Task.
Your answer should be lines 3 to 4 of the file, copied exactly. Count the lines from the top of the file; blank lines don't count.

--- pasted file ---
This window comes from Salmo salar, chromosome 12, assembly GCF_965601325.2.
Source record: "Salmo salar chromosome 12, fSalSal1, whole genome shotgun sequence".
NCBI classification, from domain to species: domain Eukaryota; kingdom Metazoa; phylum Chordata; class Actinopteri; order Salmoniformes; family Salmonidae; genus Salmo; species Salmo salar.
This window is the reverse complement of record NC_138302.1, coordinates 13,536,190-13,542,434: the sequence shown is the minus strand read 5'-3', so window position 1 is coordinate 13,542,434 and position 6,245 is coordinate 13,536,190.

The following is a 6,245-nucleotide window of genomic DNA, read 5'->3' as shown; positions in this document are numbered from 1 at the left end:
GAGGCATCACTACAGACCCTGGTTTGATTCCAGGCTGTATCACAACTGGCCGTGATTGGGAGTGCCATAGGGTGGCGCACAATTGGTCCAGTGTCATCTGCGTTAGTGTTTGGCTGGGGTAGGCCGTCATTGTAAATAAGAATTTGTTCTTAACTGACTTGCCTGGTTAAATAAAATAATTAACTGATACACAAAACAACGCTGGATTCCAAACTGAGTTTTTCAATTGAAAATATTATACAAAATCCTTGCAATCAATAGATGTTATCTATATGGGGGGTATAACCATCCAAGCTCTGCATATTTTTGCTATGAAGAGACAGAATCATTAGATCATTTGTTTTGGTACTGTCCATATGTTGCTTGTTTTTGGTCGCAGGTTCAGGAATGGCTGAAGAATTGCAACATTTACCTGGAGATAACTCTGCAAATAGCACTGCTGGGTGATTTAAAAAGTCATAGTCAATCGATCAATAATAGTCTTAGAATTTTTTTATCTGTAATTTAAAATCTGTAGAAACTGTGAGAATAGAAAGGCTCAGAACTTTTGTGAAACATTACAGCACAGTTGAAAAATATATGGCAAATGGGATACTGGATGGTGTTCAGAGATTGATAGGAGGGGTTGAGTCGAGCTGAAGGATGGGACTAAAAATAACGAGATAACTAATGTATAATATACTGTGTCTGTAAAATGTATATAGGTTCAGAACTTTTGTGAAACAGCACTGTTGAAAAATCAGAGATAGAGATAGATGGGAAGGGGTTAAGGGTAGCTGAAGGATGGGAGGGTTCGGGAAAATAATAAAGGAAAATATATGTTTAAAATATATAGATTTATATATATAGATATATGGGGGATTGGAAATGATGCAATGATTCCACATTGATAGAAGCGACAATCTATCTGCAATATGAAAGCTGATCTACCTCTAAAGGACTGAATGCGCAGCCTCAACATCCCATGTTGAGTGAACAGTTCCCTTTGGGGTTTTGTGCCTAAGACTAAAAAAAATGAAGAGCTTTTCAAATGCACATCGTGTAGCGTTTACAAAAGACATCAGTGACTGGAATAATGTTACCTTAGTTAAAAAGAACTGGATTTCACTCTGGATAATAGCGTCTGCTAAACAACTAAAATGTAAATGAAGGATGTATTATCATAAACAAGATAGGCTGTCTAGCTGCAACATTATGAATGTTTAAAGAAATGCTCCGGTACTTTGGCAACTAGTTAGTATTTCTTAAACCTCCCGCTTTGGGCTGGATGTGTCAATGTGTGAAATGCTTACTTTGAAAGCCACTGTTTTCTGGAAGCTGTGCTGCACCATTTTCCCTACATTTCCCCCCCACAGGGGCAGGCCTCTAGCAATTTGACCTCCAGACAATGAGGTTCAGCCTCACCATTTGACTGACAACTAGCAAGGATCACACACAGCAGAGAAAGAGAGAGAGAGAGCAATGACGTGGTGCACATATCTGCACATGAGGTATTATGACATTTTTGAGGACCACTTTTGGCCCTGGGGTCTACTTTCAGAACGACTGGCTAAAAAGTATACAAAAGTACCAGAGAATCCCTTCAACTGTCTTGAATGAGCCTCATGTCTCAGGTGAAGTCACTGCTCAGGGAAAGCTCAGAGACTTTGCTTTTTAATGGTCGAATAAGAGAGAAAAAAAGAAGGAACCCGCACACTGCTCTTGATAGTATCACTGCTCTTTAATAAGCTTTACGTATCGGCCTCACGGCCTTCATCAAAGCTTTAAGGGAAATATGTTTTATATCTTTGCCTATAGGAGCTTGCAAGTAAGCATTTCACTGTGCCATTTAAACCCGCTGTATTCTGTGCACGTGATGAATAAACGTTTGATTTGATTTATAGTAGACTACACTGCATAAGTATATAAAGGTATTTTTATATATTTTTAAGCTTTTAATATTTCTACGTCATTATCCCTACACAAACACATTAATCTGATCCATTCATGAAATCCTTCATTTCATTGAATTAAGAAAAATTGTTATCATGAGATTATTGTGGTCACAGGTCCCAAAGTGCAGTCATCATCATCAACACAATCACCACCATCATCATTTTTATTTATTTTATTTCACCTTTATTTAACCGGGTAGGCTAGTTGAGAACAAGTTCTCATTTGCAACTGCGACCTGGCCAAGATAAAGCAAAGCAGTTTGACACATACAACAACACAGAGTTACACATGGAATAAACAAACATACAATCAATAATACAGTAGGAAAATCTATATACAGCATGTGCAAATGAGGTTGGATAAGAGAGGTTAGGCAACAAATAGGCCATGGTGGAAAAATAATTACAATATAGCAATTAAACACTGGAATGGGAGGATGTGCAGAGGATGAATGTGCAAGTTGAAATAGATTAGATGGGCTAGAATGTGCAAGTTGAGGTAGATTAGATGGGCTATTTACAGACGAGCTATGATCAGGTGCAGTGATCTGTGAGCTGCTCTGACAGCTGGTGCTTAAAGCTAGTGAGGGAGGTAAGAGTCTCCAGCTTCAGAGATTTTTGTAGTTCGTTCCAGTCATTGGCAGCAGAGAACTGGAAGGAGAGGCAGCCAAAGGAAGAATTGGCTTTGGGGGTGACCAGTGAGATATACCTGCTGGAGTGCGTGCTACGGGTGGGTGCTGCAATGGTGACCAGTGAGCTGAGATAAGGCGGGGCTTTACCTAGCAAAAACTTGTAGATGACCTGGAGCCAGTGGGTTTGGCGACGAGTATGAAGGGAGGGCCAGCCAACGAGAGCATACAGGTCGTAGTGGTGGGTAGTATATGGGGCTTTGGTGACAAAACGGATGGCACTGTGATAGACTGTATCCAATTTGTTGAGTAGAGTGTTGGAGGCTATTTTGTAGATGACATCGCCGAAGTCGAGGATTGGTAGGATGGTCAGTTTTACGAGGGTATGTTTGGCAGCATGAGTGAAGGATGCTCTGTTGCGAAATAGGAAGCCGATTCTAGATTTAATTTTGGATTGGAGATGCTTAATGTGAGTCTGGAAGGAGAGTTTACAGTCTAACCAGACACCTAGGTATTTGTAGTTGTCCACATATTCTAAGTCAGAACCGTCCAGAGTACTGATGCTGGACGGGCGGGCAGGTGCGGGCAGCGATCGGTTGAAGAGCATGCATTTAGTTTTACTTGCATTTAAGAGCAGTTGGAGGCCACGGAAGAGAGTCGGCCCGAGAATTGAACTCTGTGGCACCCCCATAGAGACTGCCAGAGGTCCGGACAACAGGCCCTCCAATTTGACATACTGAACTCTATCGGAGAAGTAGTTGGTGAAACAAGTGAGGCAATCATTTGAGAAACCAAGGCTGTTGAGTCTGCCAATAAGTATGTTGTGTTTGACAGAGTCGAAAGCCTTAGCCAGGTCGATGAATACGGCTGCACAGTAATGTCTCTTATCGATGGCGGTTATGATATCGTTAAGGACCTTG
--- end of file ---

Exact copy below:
NCBI classification, from domain to species: domain Eukaryota; kingdom Metazoa; phylum Chordata; class Actinopteri; order Salmoniformes; family Salmonidae; genus Salmo; species Salmo salar.
This window is the reverse complement of record NC_138302.1, coordinates 13,536,190-13,542,434: the sequence shown is the minus strand read 5'-3', so window position 1 is coordinate 13,542,434 and position 6,245 is coordinate 13,536,190.